USCG Member Takes Stand in His Own Defense on Child Endangerment Charges Related to Death of Daughter

Petty Officer 2nd Class Jimmy Barlow took the stand in his own defense Tuesday morning on Alameda’s Coast Guard Island, where he faces four counts of child endangerment following the death of his three year old daughter Eden Lynch more than six years ago. Eden’s death was ruled a homicide, caused by blunt force trauma. In low tones, sometimes crying, Barlow walked through the happy moments he had with Eden in the months they lived together in their Alameda apartment before her collapse and eventual death on September 3, 2011.

Barlow’s testimony began with an account of how he ended up with full custody of Eden in early 2011, which he called the best day of his life. Defense attorney and former Lieutenant Colonel from the United States Marine Corps Colby Vokey, displayed photographs from a camping trip, a visit to Vallejo’s Discovery Kingdom, and trips to the park to feed the ducks as Barlow described fond memories from those family events he shared with Eden between March and August of 2011.

Barlow cried while describing how he received a phone call from his then girlfriend, now wife, Holli Barlow, with the news that Eden had collapsed at their Alameda apartment while he was on duty at the base. Holli, who is facing similar criminal charges in Alameda County Superior Court for her suspected role in Eden’s death, told first responders that Eden had been acting strange all day before collapsing while playing with Play-Dough at the apartment Holli and Jimmy shared with their respective daughters from previous partners.

Barlow described Holli, who took care of her daughter and Eden while Jimmy was at work, as a loving caregiver who never lost her temper and was making him comfortable with fatherhood. When Vokey asked Barlow if he believed Holli harmed Eden in any way, Barlow responded, “I don’t.”

But during cross examination, Coast Guard prosecutors used a series of text messages to tell a different story. Lieutenant Commander Geralyn Van de Krol grilled Barlow about text messages that portrayed Holli as a hot-tempered partner who was under a great deal of stress and resented being the primary caretaker for Jimmy’s daughter.

“Something is wrong with me,” Holli wrote Jimmy in a text message on July 18th, 2011. “I feel like I’m constantly having an anxiety attack…like I can’t breathe and I’m nervous and anxious and I miss [my daughter] and you so bad.”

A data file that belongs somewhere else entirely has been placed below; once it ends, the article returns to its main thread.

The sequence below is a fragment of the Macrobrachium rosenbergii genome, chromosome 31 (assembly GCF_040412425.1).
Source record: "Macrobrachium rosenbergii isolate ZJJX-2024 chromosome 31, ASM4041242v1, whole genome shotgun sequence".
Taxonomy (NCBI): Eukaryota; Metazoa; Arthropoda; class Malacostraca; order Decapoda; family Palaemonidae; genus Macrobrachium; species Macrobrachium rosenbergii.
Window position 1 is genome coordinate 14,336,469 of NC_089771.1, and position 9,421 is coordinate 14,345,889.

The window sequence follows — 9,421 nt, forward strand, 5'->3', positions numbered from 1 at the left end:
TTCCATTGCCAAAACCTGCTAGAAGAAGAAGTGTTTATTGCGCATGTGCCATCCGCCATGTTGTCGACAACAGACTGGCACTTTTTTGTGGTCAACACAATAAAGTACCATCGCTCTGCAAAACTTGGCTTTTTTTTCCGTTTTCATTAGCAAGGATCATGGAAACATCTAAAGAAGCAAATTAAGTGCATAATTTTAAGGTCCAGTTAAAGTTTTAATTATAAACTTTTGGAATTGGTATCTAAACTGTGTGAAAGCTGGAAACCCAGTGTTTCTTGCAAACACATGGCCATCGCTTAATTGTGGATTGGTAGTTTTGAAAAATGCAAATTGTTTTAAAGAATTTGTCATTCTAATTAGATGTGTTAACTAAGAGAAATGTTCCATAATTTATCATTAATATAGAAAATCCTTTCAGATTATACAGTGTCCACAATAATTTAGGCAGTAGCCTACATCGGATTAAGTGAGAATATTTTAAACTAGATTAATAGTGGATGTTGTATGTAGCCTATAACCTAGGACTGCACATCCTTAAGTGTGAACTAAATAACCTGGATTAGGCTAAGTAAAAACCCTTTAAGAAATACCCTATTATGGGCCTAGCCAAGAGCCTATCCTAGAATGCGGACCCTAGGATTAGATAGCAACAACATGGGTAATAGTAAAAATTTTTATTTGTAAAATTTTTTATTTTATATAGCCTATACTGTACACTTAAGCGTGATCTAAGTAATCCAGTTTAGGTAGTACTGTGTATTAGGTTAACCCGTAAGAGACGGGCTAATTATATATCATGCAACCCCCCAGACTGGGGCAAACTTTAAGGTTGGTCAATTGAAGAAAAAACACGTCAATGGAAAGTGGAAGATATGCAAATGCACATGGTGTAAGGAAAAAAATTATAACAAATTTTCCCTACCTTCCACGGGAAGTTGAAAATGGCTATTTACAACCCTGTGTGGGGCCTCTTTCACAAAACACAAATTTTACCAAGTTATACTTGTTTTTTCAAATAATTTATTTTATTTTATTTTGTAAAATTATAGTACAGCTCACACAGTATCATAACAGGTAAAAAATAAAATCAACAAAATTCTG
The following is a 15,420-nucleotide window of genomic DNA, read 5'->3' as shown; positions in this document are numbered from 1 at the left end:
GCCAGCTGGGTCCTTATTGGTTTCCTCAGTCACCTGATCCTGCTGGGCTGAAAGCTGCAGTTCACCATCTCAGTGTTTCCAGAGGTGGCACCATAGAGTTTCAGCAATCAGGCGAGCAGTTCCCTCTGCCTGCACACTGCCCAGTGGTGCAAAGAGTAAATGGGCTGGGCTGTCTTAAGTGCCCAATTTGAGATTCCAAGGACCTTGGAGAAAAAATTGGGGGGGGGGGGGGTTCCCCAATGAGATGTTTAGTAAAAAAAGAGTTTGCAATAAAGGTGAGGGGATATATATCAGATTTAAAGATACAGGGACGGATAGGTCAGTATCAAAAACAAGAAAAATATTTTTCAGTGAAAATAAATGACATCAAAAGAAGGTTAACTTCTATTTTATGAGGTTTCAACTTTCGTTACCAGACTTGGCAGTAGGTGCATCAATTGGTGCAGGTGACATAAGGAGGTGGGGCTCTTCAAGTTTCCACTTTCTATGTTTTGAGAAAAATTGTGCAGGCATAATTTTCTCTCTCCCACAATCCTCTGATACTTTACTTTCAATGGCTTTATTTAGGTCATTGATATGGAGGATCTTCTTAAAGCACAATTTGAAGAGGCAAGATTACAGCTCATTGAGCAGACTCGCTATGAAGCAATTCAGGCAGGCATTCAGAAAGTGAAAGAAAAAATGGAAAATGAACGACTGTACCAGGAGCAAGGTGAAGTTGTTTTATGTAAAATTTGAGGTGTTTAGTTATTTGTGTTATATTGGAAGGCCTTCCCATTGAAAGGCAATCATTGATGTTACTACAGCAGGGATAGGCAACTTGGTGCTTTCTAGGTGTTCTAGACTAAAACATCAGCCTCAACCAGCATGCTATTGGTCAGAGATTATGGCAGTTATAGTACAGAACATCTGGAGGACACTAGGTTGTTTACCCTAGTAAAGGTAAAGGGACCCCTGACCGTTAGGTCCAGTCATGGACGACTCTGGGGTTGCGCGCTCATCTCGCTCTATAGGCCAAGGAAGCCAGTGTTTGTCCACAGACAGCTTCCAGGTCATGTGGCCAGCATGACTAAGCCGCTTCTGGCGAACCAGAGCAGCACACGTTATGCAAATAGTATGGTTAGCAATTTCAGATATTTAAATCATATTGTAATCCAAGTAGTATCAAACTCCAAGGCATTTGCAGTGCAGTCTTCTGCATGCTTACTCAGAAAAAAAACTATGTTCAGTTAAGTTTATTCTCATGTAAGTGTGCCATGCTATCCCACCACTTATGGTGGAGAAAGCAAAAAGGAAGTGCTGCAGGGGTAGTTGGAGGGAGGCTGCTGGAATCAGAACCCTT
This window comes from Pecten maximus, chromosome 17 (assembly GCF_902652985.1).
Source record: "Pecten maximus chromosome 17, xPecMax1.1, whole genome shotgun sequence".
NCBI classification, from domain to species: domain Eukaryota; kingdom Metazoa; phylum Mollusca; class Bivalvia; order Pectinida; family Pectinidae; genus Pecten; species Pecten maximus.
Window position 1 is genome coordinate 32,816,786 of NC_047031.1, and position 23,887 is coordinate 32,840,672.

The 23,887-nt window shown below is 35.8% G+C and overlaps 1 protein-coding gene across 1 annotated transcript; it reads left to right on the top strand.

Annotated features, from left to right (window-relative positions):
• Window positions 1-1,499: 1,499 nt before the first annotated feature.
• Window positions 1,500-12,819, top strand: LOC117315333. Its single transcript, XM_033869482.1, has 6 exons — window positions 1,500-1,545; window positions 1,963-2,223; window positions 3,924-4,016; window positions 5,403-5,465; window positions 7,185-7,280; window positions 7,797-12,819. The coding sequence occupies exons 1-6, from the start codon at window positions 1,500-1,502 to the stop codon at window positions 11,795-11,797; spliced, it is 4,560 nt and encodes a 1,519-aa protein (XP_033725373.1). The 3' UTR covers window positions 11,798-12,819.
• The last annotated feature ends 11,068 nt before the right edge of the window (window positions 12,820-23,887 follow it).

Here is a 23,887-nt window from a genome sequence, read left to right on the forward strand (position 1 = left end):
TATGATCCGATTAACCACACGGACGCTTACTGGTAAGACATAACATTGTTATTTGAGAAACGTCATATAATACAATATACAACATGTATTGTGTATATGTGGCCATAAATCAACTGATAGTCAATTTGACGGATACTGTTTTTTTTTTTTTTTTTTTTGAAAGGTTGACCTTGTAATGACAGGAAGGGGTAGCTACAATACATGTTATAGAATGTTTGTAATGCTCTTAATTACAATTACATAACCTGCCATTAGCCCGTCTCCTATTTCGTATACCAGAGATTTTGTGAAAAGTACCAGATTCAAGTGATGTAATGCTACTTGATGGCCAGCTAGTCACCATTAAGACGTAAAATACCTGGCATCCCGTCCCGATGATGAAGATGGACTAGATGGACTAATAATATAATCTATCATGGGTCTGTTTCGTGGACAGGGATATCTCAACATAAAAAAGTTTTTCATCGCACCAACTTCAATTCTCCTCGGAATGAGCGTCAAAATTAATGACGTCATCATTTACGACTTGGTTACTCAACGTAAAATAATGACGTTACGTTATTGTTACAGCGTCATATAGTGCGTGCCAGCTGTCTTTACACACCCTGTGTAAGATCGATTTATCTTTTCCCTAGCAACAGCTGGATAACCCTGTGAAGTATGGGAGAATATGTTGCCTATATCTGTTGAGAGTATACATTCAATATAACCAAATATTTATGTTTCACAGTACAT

Days later, Holli texted Jimmy saying, “I have never experienced anxiety like this before.”

When Van de Krol asked Jimmy if he was concerned about Holli’s mental health, Jimmy said, “No, I was not.”

Van de Krol then read a text from Jimmy to Holli, which seemingly contradicted his testimony.

“I think you should go get a [prescription] for your anxiety, headaches, and whatever else or your nausea,” Jimmy wrote.

In a police interview played earlier in the trial, Jimmy told Alameda police detectives that Holli never lost her temper. But prosecutors used another series of text messages to cast doubt on Jimmy’s statement to police.

Prosecutors presented evidence indicating Jimmy and Holli got into an argument Wednesday, August 24, when Jimmy helped a female colleague move some furniture the day before while Holli was at home watching her daughter and Eden.

“She got pretty upset about that,” Barlow had told Vokey earlier in the day when he asked Jimmy about the incident.

During that argument, Jimmy said Holli dropped Eden off with Jimmy at the base and took her own daughter with her to Vallejo, where Holli’s mother lives. Later that day, Jimmy said Holli told him via text message that Eden had tumbled down the concrete steps in front of their apartment the previous day. Barlow said he noticed some bruises and scratches on Eden, but Eden was talking and she told Jimmy she felt fine.

Prosecutors asked Jimmy if he was surprised that Holli had handed off Eden to him personally at the base earlier that day without mentioning Eden’s fall down the stairs the previous day.

“I was,” Barlow responded.